A B.C. Supreme Court judge has reserved her decision on whether to allow Meng Wanzhou's lawyers to advance an argument that United States officials misled Canada when they described allegations against the Huawei executive.
Associate Chief Justice Heather Holmes also reserved her decision on whether to admit additional evidence that would support that claim in Meng's fight against extradition to the U.S.
Meng is wanted in the United States on fraud and conspiracy to commit fraud charges that both she and Huawei deny.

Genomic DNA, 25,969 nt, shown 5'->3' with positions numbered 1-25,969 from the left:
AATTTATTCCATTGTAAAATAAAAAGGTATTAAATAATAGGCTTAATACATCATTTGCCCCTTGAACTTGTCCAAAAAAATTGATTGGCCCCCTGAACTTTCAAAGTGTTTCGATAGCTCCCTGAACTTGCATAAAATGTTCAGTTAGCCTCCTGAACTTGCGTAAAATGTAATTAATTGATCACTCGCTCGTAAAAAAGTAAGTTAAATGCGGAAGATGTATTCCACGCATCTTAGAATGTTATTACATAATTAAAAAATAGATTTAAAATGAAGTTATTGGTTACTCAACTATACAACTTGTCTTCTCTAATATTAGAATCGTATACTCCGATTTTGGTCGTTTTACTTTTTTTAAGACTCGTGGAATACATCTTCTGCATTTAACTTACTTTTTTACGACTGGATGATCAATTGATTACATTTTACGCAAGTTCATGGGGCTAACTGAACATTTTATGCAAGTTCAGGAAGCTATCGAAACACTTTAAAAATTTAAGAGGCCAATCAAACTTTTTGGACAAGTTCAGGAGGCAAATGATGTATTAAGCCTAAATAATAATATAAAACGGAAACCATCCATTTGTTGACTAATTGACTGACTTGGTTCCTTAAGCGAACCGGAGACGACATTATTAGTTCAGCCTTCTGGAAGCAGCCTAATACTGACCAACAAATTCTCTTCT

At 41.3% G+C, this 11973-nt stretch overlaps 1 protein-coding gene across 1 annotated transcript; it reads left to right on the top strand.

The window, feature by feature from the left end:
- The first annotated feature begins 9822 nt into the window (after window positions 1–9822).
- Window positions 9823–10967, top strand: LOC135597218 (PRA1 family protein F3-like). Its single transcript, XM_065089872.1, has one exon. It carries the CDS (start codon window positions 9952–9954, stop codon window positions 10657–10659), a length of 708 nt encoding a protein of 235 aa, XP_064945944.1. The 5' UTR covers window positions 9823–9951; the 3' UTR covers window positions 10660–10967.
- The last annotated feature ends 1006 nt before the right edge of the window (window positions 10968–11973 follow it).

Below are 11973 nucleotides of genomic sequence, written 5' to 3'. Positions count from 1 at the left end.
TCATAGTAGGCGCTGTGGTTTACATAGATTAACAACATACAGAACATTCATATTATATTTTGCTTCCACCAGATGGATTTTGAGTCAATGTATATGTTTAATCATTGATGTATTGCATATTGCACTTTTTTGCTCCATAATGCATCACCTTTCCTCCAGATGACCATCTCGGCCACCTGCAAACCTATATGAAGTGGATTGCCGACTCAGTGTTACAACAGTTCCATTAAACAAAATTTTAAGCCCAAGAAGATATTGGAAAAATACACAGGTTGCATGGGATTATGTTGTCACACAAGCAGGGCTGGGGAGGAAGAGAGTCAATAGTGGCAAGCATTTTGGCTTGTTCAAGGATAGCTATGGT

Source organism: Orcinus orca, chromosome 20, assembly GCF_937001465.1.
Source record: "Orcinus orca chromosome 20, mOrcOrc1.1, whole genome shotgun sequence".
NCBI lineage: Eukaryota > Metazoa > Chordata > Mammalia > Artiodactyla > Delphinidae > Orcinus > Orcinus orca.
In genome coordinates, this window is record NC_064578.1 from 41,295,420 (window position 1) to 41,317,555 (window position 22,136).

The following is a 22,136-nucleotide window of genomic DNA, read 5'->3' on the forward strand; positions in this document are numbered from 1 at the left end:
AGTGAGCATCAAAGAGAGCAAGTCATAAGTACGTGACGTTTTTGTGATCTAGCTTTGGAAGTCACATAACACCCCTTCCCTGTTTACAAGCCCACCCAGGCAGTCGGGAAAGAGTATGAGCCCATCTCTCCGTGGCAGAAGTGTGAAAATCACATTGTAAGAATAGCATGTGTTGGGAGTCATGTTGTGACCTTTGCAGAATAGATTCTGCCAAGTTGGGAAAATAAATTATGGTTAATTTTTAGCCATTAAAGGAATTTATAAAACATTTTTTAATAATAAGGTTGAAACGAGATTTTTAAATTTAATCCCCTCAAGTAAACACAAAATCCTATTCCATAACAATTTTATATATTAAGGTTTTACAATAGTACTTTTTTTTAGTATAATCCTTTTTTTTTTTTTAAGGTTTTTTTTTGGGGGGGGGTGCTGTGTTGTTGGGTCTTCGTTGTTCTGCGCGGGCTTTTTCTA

She is accused of misrepresenting Huawei's relationship with Skycom in a PowerPoint presentation to HSBC, putting the bank at risk of violating U.S. sanctions against Iran.
Her lawyers want to argue at a hearing scheduled for next year that Meng was the victim of an abuse of process because the summary of her case omitted information from the PowerPoint that they say gave HSBC enough information to navigate U.S. trade laws.
Lawyers for Canada's attorney general say the defence is trying to turn the extradition hearing into a trial and their line of argument and the evidence they seek would be better suited for a U.S. fraud trial.